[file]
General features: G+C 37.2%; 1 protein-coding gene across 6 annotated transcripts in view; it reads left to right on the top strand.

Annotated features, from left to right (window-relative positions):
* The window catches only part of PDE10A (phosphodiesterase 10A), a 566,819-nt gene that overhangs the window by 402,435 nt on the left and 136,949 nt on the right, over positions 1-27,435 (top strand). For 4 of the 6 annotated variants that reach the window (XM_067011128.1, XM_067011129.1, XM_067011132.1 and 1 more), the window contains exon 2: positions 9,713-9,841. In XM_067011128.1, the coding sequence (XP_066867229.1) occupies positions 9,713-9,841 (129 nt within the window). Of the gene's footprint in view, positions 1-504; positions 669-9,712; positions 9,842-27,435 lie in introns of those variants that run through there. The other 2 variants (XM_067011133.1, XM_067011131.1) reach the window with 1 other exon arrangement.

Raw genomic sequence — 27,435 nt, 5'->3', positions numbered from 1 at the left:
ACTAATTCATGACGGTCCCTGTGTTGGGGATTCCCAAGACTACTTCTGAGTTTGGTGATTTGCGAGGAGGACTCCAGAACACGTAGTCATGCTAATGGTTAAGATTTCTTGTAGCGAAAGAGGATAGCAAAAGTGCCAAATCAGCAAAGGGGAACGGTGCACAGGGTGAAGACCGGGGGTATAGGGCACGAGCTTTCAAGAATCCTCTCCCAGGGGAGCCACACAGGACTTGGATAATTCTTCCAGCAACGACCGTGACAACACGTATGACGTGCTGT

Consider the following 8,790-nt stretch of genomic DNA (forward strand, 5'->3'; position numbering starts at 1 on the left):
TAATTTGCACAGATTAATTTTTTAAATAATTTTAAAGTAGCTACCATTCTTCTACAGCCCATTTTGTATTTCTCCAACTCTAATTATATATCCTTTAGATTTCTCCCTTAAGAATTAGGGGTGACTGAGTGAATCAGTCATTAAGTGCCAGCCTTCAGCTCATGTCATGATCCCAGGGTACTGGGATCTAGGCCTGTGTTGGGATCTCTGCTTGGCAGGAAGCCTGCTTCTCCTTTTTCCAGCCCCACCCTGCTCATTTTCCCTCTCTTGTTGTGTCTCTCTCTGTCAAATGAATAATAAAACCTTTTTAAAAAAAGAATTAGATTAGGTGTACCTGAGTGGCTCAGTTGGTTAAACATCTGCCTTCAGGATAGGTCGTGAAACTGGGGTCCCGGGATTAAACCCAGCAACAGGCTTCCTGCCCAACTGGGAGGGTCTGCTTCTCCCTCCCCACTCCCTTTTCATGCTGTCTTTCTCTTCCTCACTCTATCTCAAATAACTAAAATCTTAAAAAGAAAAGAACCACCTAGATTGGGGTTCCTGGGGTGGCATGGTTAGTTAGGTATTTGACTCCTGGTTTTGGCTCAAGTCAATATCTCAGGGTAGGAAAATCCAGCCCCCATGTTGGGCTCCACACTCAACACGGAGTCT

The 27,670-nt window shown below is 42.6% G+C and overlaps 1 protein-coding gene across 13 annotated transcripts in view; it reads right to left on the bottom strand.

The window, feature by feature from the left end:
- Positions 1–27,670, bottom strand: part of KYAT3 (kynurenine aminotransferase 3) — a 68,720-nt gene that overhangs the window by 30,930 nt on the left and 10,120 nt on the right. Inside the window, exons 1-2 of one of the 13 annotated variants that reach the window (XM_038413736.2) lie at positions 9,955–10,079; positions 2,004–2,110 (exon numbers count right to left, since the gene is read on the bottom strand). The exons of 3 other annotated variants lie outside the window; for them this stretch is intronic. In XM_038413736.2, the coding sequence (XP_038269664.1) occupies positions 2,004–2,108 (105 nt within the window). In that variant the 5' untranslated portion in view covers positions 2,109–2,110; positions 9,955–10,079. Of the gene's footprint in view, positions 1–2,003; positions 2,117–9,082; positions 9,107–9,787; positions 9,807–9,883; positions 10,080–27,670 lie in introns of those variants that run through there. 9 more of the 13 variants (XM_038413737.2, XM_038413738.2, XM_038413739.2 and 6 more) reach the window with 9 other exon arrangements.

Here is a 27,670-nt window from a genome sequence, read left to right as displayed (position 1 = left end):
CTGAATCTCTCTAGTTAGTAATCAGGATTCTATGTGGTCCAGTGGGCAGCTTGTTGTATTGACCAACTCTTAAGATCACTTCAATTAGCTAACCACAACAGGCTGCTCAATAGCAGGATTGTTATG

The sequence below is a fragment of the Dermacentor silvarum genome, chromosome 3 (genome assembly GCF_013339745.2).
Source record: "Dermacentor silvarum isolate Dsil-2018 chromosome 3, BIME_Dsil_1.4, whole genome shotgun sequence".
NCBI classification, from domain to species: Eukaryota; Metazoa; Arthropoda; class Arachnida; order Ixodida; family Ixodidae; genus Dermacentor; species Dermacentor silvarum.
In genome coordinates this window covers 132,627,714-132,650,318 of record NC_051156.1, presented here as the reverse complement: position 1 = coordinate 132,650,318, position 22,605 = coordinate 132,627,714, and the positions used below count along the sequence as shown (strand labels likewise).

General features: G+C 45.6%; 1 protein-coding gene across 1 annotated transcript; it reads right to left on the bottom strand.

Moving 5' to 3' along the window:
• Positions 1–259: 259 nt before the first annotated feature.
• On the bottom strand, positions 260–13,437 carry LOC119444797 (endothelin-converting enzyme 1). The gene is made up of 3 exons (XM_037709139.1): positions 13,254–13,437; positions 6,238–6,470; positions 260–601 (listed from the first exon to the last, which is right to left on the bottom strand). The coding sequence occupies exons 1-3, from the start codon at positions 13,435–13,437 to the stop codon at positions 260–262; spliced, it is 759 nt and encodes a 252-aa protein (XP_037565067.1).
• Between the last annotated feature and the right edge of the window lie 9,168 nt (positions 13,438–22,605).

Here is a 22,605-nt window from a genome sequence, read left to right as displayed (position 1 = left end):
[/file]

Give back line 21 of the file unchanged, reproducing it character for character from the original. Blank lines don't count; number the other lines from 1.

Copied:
• Between the last annotated feature and the right edge of the window lie 9,168 nt (positions 13,438–22,605).